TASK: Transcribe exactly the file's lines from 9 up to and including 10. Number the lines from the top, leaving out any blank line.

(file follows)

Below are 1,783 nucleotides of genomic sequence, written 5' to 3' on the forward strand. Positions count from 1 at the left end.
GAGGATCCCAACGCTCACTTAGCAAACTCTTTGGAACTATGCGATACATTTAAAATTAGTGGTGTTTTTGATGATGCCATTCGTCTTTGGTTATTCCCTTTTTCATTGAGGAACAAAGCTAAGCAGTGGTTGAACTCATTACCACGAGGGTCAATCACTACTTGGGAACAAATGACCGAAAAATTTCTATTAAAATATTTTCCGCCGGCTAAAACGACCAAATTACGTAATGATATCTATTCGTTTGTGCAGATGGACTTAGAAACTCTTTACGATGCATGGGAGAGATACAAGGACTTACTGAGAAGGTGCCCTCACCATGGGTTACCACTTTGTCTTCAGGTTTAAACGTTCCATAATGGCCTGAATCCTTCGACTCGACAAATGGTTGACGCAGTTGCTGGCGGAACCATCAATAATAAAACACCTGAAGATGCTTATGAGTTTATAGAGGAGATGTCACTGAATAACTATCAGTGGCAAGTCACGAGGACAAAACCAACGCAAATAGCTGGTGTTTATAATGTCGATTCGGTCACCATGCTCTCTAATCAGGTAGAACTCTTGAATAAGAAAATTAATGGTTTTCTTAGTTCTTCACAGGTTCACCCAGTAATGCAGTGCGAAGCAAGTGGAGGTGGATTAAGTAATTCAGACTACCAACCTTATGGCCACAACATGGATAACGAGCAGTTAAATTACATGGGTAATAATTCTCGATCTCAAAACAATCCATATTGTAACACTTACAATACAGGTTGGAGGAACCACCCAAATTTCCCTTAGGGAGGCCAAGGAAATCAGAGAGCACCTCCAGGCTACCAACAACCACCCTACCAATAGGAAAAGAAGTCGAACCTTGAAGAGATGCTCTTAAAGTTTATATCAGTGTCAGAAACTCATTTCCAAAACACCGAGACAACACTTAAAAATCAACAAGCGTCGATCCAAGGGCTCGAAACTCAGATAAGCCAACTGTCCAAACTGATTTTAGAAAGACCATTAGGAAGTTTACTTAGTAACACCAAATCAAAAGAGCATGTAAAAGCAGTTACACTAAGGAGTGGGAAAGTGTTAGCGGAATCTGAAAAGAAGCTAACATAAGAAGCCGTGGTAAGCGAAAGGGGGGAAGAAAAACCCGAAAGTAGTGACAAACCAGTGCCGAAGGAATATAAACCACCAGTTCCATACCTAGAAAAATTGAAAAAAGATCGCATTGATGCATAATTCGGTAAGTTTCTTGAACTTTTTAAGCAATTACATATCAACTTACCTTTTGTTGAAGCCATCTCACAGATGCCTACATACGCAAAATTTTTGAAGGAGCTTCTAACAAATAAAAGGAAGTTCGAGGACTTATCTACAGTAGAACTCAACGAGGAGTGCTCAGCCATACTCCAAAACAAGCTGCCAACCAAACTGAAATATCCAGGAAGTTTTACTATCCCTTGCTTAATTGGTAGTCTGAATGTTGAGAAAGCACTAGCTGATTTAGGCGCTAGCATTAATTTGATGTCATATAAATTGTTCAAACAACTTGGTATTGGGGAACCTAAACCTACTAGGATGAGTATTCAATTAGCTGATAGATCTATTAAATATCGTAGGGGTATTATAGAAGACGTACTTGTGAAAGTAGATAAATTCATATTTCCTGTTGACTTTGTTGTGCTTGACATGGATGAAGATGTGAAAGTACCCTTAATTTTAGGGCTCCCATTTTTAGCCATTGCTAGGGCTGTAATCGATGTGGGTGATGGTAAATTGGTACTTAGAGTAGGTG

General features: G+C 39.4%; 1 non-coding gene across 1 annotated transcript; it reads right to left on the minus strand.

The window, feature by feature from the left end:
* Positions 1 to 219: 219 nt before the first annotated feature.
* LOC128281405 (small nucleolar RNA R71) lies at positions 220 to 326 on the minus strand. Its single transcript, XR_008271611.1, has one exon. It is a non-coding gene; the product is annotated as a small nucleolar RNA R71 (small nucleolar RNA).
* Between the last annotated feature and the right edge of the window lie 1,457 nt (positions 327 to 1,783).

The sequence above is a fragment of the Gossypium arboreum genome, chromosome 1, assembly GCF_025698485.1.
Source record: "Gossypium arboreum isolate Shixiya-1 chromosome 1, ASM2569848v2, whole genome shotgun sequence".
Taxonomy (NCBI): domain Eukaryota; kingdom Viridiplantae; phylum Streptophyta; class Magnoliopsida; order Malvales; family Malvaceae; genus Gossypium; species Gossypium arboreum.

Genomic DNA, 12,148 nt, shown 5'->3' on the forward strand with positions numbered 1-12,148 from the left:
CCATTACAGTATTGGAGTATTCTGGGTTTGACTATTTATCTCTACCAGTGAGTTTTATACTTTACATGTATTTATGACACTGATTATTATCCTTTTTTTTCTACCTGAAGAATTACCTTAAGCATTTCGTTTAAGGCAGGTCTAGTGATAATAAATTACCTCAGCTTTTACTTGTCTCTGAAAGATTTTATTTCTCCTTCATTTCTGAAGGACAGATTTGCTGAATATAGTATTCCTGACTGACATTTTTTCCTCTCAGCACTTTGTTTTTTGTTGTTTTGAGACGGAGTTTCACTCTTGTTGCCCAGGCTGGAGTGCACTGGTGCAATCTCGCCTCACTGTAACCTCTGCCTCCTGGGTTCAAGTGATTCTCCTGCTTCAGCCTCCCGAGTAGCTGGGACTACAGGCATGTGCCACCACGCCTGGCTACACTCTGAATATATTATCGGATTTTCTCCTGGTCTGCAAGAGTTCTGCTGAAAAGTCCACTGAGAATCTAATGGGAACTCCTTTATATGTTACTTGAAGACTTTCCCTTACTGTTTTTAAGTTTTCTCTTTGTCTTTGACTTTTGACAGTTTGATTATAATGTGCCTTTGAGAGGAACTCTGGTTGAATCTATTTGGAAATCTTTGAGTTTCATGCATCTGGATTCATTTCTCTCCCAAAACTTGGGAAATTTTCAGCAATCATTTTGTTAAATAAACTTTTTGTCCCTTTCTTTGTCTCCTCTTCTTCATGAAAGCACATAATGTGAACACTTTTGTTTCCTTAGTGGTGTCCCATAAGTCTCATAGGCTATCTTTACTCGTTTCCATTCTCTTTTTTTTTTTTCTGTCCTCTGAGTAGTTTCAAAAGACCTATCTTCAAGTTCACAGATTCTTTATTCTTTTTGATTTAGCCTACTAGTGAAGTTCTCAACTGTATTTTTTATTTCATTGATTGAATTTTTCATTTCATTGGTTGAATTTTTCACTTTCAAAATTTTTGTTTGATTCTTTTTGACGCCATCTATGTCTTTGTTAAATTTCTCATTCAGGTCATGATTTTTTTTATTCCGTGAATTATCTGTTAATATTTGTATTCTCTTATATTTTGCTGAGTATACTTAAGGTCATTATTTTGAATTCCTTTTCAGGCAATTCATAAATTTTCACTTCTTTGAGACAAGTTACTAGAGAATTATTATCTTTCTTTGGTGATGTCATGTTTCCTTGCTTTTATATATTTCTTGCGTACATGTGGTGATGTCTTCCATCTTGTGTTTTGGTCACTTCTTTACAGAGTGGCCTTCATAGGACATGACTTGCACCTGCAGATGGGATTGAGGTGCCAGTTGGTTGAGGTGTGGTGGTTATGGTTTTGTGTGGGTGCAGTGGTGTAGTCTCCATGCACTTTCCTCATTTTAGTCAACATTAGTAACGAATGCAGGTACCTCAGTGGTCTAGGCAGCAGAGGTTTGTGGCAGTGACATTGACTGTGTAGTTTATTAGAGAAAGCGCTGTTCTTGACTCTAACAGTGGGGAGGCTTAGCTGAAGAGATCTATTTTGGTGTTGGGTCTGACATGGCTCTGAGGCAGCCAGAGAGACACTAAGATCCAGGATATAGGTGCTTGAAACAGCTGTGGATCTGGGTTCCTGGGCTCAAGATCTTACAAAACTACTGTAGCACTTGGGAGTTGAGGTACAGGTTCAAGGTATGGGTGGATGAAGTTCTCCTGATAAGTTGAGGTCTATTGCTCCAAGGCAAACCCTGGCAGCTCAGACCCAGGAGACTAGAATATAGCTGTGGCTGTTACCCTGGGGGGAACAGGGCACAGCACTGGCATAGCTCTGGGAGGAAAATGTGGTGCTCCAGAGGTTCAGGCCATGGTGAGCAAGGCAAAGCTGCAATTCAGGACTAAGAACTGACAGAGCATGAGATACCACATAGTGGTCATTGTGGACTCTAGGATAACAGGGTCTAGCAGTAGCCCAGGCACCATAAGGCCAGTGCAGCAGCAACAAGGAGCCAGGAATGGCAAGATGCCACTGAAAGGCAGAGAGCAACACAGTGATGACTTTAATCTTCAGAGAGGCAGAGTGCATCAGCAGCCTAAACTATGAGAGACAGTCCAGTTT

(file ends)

Source record: "Gossypium arboreum isolate Shixiya-1 chromosome 1, ASM2569848v2, whole genome shotgun sequence".
Taxonomy (NCBI): domain Eukaryota; kingdom Viridiplantae; phylum Streptophyta; class Magnoliopsida; order Malvales; family Malvaceae; genus Gossypium; species Gossypium arboreum.